The essence has two things:  first, that nuclear power by fission of uranium has inherent physical constraints that do not permit high efficiency (4).  Because of this, the plants must produce and circulate a greater amount of steam to the turbine, which causes the generating side of the plant to be much larger and therefore more expensive.   The second is the hazardous nature of uranium fission that requires multiple layers of expensive safety systems.  Nuclear plants require three layers of containment: the fuel rod contains the uranium pellets, the reactor contains the fuel rods, and the air-tight containment building contains the reactor.   There are, therefore, three physical barriers to uranium and the high-energy radiation particles emitted.  The three are the thin metal wall of the fuel rod, the thick alloy steel wall of the reactor, and the very thick concrete and steel containment building.  In addition to the three barriers, a meltdown has such serious consequences that multiple reactor cooling systems are required by regulations.   Finally, the consequences of radiation release from an enemy missile or large aircraft impact are very great.  To minimize such risk, all new designs in the US must have hardened designs for the reactor, the spent fuel storage area, and the plant's cooling systems.  All of the facts above force the cost to build a nuclear plant ever upward, to the point that a nuclear power plant, output for output, costs ten times as much as a modern natural-gas fired power plant.   (facts: a 1000 MW gas-fired power plant in Lordstown, Ohio costs $1000 per kW output, while the nuclear plants under construction in Georgia at the Vogtle site now cost at least $10,000 per kW.  The Vogtle nuclear plants are more nearly $12,000 per kW)

No future reactor designs, and there are a great many that are or were under consideration, have any hope of reducing the cost to construct.   This is true in other countries also, in particular Finland, France, and UK where the latest and most modern designs are under construction.   It is said that China is building nuclear plants for far less cost, and that may be true given their much lower wages and materials costs.  It is not likely that the US would import Chinese workers and pay them Chinese wages, though.   Such alternative designs are described in detail on SLB, including Small Modular Reactors, Molten Salt Thorium Reactors, High-Temperature Gas Reactors, Fusion by magnetic pinch, and Fusion by laser implosion (5) (6) (7) (8).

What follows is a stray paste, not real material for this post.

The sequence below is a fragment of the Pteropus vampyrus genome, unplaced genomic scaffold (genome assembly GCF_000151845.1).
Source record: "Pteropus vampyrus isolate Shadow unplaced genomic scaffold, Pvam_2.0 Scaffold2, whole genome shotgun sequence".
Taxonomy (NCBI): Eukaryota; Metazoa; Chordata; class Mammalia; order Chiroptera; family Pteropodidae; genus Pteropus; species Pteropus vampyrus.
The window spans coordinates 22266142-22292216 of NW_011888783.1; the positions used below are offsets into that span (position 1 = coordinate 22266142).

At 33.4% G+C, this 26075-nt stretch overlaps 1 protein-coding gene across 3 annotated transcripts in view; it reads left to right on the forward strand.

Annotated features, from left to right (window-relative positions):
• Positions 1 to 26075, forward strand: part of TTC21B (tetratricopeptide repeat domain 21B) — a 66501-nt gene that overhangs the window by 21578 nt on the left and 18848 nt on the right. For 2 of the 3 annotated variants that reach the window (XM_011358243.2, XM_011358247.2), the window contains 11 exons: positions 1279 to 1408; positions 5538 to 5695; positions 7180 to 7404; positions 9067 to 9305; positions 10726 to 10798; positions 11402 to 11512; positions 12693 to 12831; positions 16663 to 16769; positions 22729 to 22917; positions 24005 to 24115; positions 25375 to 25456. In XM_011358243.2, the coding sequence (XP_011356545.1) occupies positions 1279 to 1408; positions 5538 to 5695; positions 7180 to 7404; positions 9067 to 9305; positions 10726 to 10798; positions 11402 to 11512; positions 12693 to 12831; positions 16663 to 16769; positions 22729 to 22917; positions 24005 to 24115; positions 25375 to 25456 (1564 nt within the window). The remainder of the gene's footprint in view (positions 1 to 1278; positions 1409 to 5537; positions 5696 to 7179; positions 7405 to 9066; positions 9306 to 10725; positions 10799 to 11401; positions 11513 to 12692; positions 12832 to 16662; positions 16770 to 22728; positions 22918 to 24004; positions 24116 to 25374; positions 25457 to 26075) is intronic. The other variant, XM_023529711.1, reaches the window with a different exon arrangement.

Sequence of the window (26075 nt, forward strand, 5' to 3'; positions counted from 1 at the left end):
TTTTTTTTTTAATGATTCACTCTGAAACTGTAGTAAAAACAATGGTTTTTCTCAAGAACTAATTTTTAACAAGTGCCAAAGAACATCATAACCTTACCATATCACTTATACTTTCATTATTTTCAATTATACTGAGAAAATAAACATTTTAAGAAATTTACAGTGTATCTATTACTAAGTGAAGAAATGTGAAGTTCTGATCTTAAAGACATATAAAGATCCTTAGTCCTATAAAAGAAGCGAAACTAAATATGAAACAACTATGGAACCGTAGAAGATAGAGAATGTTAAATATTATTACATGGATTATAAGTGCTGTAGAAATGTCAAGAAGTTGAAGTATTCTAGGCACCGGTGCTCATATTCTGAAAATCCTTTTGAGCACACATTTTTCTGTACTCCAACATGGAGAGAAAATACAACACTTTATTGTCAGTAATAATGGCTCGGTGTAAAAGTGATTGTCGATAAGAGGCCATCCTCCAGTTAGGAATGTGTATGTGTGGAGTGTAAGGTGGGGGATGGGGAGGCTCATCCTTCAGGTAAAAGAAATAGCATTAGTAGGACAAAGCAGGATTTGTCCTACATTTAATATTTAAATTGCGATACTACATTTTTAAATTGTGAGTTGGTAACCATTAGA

2.  Coal power plants - financing overseas plants and selling coal to them
". . .barriers to the financing of highly efficient, overseas coal energy plants.  Ukraine already tells us they need millions and millions of metric tons right now.  There are many other places that need it, too.  And we want to sell it to them. . . " 

Coal is also a frequent topic on SLB (9).  The essential fact is that coal-fired power plants in the US cannot compete in the electricity markets with the coal coming from the mines at present prices.   Coal mining is just about as efficient and low-cost as it is likely ever to be.  Existing coal-fired plants must spend $millions to install pollution abatement equipment.  New, modern coal-fired plants cannot obtain a reasonable return on investment and are therefore not being built at all.   There is a great amount of coal still in the ground, but no mining company can produce it at a profit.  The choices are then to subsidize coal production or subsidize the pollution abatement portion of new coal-fired plants in the US, or both.  

What President Trump is apparently advocating is selling US coal at higher prices to overseas customers.   That is indeed curious, since the US would then be competing with coal from Australia.  However, there are countries that do indeed need coal.  India is one, China another, and Ukraine is mentioned by the President.   However, the US coal mines have already produced the low-cost coal.  What remains must be sold at a higher price to be profitable.   If the overseas coal consumers are willing to pay that higher price, and the cost of shipping, then good for them.   The end result, though, is that coal-fired power plants in the US will continue to close as they cannot justify the capital investment to meet pollution standards.   The clean air act exemption for grandfathered coal fired power plants has ended (10). 


3.  Oil pipeline to Mexico for oil sales
". . .has just approved the construction of a new petroleum pipeline to Mexico, . . ."

What a reversal of fortunes.  It was not many years ago that Mexico exported oil to the US.   It makes temporary sense, though, to export oil from Texas oil fields to Mexico.  SLB has an article on the huge Wolfcamp oil field in West Texas. (11)